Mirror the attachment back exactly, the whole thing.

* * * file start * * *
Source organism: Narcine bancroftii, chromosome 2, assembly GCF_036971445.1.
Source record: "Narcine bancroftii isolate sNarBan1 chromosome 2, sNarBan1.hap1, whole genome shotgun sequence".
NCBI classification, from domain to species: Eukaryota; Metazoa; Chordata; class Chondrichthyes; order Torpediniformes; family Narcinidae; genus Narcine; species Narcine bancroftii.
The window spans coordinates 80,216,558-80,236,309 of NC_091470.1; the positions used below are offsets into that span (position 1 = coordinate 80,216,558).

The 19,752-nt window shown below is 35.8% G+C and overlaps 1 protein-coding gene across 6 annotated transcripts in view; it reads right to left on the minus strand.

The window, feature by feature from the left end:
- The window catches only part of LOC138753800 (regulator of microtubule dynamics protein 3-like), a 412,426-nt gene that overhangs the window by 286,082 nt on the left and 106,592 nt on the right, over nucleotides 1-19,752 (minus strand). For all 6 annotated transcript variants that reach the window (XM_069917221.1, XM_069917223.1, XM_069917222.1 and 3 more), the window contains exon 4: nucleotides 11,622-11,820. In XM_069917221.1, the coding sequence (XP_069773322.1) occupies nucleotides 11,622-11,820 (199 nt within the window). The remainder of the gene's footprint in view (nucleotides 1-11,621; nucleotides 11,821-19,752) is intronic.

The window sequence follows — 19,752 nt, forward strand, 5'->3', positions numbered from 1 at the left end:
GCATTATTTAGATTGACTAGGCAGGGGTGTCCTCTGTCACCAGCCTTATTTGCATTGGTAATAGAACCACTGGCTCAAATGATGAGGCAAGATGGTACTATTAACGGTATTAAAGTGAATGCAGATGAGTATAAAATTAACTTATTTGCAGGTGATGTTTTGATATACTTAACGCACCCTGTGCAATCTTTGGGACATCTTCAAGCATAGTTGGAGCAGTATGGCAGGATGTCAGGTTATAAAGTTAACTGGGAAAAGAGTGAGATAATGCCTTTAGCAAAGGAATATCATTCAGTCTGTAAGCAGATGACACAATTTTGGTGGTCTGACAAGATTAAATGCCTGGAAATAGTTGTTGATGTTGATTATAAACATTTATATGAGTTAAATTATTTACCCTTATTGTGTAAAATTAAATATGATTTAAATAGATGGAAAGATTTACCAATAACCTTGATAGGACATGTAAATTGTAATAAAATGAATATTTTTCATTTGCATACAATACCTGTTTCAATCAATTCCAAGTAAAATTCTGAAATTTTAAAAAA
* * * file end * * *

Source organism: Narcine bancroftii, chromosome 2, assembly GCF_036971445.1.
Source record: "Narcine bancroftii isolate sNarBan1 chromosome 2, sNarBan1.hap1, whole genome shotgun sequence".
NCBI classification, from domain to species: Eukaryota; Metazoa; Chordata; class Chondrichthyes; order Torpediniformes; family Narcinidae; genus Narcine; species Narcine bancroftii.
The window spans coordinates 80,216,558-80,236,309 of NC_091470.1; the positions used below are offsets into that span (position 1 = coordinate 80,216,558).

The 19,752-nt window shown below is 35.8% G+C and overlaps 1 protein-coding gene across 6 annotated transcripts in view; it reads right to left on the minus strand.

The window, feature by feature from the left end:
- The window catches only part of LOC138753800 (regulator of microtubule dynamics protein 3-like), a 412,426-nt gene that overhangs the window by 286,082 nt on the left and 106,592 nt on the right, over nucleotides 1-19,752 (minus strand). For all 6 annotated transcript variants that reach the window (XM_069917221.1, XM_069917223.1, XM_069917222.1 and 3 more), the window contains exon 4: nucleotides 11,622-11,820. In XM_069917221.1, the coding sequence (XP_069773322.1) occupies nucleotides 11,622-11,820 (199 nt within the window). The remainder of the gene's footprint in view (nucleotides 1-11,621; nucleotides 11,821-19,752) is intronic.

The window sequence follows — 19,752 nt, forward strand, 5'->3', positions numbered from 1 at the left end:
GCATTATTTAGATTGACTAGGCAGGGGTGTCCTCTGTCACCAGCCTTATTTGCATTGGTAATAGAACCACTGGCTCAAATGATGAGGCAAGATGGTACTATTAACGGTATTAAAGTGAATGCAGATGAGTATAAAATTAACTTATTTGCAGGTGATGTTTTGATATACTTAACGCACCCTGTGCAATCTTTGGGACATCTTCAAGCATAGTTGGAGCAGTATGGCAGGATGTCAGGTTATAAAGTTAACTGGGAAAAGAGTGAGATAATGCCTTTAGCAAAGGAATATCATTCAGTCTGTAAGCAGATGACACAATTTTGGTGGTCTGACAAGATTAAATGCCTGGAAATAGTTGTTGATGTTGATTATAAACATTTATATGAGTTAAATTATTTACCCTTATTGTGTAAAATTAAATATGATTTAAATAGATGGAAAGATTTACCAATAACCTTGATAGGACATGTAAATTGTAATAAAATGAATATTTTTCATTTGCATACAATACCTGTTTCAATCAATTCCAAGTAAAATTCTGAAATTTTAAAAAA